The needs from the perspective of Swiss patients must be explored. Literature describes various barriers (e.g., age, computer literacy [7]), but also cases of acceptance of and satisfaction with digital remote physiotherapy [41]. Patients have clearly stated that they consider remote therapy to be a suitable complement to face-to-face therapy in a blended approach, but not as a replacement of usual care [25].

The success of online consultation depends significantly on the digital competencies of both HPs and patients [42]. Virtual consultations and digital monitoring devices in physiotherapy create new methods to encourage treatment adherence and monitoring (including sharing of patient data with the PT). These may help to alter the perceptions of both patients and therapists of their treatment experience, as well as of their interaction during consultation.

Although digital remote therapy is not yet established in CH, stakeholders should be visionary and pave the way for change in this form of healthcare modality, e.g., by developing guiding principles and integrating digital remote therapy into entry-level physiotherapy curricula. Employers could enhance digitalization by providing organizational support and appropriate educational resources to strengthen HPs’ digital competencies, which could lead to more efficient workflow and improved patient care [43].

This was the first observational study on perceptions of the use of digital remote therapy by Swiss PTs. A strength of the survey was that it was supported by the Physiotherapy Institutes of the four Swiss Universities of Applied Sciences (UASs) and physioswiss, which underpins the high relevance and actuality of the topic. The survey was translated into the three main national languages of CH, thus avoiding a linguistic barrier. Findings may lead to several subsequent projects in research, teaching, and professional development.

There are, however, some limitations to this study. The large number of responses in the ‘free text’ answers indicate that the explanations of the answer options were either not appropriate or not sufficient, and that better explanatory examples could have been useful. More extensive pilot testing with a larger sample may have potentially helped to mitigate this, although, due to the pandemic, there was intense pressure to develop the survey at high speed to capture timely data. For transparency reasons, a supplement with additional information on the ‘free text’ answers is presented. Furthermore, the survey could have focused more on exploring the barriers and facilitators and deriving implications for the further development of digital remote therapy in the Swiss clinical context.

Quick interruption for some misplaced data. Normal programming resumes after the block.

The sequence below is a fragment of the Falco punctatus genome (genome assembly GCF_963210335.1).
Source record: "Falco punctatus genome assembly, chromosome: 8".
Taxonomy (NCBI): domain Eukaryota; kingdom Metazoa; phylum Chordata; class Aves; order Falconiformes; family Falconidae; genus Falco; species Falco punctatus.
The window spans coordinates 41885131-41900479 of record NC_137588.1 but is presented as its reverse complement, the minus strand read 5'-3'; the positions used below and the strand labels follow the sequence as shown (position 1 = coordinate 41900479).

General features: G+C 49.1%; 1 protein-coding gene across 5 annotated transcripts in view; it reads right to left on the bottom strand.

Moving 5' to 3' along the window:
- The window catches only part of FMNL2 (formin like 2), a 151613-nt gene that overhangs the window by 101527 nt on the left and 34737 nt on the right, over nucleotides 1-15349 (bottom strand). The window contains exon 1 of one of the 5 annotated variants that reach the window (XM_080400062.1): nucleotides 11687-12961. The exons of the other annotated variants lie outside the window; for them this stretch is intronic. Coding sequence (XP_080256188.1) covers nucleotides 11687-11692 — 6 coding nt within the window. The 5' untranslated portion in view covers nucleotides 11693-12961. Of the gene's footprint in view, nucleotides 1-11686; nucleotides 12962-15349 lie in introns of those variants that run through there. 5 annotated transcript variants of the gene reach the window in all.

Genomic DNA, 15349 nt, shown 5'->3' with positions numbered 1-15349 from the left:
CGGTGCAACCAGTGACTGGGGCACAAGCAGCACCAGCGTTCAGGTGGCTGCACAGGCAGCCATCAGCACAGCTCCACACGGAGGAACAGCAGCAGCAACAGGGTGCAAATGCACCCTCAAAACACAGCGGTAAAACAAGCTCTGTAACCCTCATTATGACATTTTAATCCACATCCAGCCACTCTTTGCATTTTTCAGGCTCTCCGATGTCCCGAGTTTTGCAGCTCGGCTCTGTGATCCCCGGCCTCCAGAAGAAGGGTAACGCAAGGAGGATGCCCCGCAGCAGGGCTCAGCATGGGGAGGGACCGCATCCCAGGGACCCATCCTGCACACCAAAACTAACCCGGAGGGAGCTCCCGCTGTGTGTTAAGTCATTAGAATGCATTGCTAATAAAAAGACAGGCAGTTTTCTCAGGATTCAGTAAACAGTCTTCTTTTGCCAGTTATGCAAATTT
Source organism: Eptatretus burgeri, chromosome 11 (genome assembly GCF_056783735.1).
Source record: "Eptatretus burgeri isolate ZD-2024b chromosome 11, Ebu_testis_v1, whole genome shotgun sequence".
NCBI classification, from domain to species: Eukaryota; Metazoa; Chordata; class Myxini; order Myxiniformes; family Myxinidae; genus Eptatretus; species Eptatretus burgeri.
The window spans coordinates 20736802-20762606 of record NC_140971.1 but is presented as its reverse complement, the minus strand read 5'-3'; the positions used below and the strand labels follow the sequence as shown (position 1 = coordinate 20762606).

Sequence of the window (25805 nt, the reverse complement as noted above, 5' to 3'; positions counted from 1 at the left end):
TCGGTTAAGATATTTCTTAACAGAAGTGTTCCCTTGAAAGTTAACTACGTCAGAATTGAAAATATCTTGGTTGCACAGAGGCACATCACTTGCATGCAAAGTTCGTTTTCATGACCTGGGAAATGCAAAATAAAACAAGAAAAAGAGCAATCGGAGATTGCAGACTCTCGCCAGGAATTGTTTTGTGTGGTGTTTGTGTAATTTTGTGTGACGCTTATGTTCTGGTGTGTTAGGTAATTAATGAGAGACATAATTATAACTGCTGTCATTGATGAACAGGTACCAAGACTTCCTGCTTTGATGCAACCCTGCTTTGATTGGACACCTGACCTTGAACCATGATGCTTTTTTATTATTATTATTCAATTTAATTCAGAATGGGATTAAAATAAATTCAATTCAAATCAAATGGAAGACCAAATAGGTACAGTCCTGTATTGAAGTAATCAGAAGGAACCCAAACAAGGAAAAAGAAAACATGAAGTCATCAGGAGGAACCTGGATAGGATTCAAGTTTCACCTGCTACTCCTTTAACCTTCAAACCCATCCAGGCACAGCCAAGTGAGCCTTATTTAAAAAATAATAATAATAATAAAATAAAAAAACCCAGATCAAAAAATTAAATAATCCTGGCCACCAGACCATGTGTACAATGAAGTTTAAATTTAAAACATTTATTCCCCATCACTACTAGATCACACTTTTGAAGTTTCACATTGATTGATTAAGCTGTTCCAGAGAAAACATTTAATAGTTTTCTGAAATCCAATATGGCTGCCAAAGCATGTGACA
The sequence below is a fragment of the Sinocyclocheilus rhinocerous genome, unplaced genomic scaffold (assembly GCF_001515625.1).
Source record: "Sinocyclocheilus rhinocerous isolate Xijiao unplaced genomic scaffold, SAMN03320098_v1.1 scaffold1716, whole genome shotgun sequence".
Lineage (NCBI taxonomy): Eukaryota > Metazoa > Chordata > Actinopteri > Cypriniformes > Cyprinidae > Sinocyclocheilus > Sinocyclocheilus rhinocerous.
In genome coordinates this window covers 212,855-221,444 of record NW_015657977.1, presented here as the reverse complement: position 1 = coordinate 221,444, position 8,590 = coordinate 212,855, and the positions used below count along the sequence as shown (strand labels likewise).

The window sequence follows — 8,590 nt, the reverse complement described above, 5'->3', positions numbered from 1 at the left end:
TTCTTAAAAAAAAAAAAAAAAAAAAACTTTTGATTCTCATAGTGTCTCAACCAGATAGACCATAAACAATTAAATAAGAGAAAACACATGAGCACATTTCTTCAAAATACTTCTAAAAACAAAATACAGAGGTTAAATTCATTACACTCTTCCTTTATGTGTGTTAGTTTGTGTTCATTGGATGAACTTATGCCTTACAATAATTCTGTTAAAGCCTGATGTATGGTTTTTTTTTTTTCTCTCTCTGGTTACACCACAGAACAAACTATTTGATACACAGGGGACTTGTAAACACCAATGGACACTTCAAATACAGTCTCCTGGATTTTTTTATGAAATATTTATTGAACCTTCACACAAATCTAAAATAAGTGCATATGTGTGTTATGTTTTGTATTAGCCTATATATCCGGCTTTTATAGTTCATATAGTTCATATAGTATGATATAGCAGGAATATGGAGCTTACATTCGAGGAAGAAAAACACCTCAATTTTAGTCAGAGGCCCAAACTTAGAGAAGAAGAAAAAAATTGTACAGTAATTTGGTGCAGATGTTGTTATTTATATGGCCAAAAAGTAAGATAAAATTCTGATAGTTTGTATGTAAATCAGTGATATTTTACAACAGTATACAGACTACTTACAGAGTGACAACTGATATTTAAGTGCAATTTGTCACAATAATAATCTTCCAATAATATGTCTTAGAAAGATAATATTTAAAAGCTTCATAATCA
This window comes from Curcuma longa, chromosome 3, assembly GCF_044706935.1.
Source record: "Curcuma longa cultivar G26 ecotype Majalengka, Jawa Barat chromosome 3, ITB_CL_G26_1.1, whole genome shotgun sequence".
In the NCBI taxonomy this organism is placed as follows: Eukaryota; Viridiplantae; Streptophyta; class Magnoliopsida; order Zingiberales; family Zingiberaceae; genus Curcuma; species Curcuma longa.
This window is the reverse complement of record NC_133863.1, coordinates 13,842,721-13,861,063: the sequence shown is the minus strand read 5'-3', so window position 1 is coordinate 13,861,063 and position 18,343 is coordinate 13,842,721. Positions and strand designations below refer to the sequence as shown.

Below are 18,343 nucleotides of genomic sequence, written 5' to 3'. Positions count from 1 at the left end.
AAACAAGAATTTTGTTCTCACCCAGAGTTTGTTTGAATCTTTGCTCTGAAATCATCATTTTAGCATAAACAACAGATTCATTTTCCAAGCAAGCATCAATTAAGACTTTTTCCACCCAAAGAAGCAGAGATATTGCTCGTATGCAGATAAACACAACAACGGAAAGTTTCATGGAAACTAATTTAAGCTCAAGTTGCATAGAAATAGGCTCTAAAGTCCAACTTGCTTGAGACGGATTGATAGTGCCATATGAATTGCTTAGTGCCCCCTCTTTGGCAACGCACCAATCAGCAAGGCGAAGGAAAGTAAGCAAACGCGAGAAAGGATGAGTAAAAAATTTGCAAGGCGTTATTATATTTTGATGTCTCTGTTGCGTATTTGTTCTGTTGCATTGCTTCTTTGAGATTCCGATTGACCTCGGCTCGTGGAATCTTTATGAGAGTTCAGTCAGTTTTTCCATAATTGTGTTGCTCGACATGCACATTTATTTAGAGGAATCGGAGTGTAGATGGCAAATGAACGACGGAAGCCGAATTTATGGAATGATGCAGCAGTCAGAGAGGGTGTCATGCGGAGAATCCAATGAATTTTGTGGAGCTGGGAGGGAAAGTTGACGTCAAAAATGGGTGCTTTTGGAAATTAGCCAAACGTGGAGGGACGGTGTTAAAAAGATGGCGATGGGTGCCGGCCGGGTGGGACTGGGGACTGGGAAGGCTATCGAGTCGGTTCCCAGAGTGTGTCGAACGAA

Conclusion

During the first COVID-19 lockdown, Swiss PTs adopted various low-cost and easily accessible digital technologies to provide interventions to their patients. However, their attitudes towards the use and benefits of digital remote therapy were not found to be positive. Additionally, several barriers hampered further implementation of this modality. Specific education and training programs need to be provided for undergraduate and graduate physiotherapy, appropriate digital technologies should be introduced, and a correct reimbursement scheme should be developed.

Availability of data and materials

The datasets used and/or analysed during the current study are available from the corresponding author on reasonable request.

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Acknowledgements

We would like to thank Physioswiss for organizational and financial support. We thank SVOMP, Sportfisio, ASPI, SART, and Physio Paediatrica for supporting the recruitment. Special thanks to all participating physiotherapists.

Funding

This project was partially funded by Physioswiss (Swiss National Physiotherapy Association, member of World Physiotherapy).

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Affiliations

Authors

Contributions

AR and MW initiated the project. AR, VS, HB, MB developed the study protocol, conceptualized the survey, and supervised the study process. HB obtained the ethical clarification. The translations and pilot testing were performed by EO, FK, LR, AR, SV, MB. The online-survey was managed by LR. Data analysis was performed by SV. AR and MB drafted the manuscript, and all authors reviewed it, provided comments on each draft and approved the final version.

Corresponding author

Correspondence to Anne-Kathrin Rausch.

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Ethics approval and consent to participate

No ethical approval was required according to Swiss Law. Nevertheless, a clarification of responsibility was obtained from the Ethics Committee Zurich (BASEC-No.: Req-2020-00783).

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Not applicable.

Competing interests

The authors declare that they have no competing interests.

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Rausch, AK., Baur, H., Reicherzer, L. et al. Physiotherapists’ use and perceptions of digital remote physiotherapy during COVID-19 lockdown in Switzerland: an online cross-sectional survey. Arch Physiother 11, 18 (2021). https://doi.org/10.1186/s40945-021-00112-3

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Keywords

  • Pandemic
  • Physical therapy modalities
  • SARS-CoV-2
  • Telerehabilitation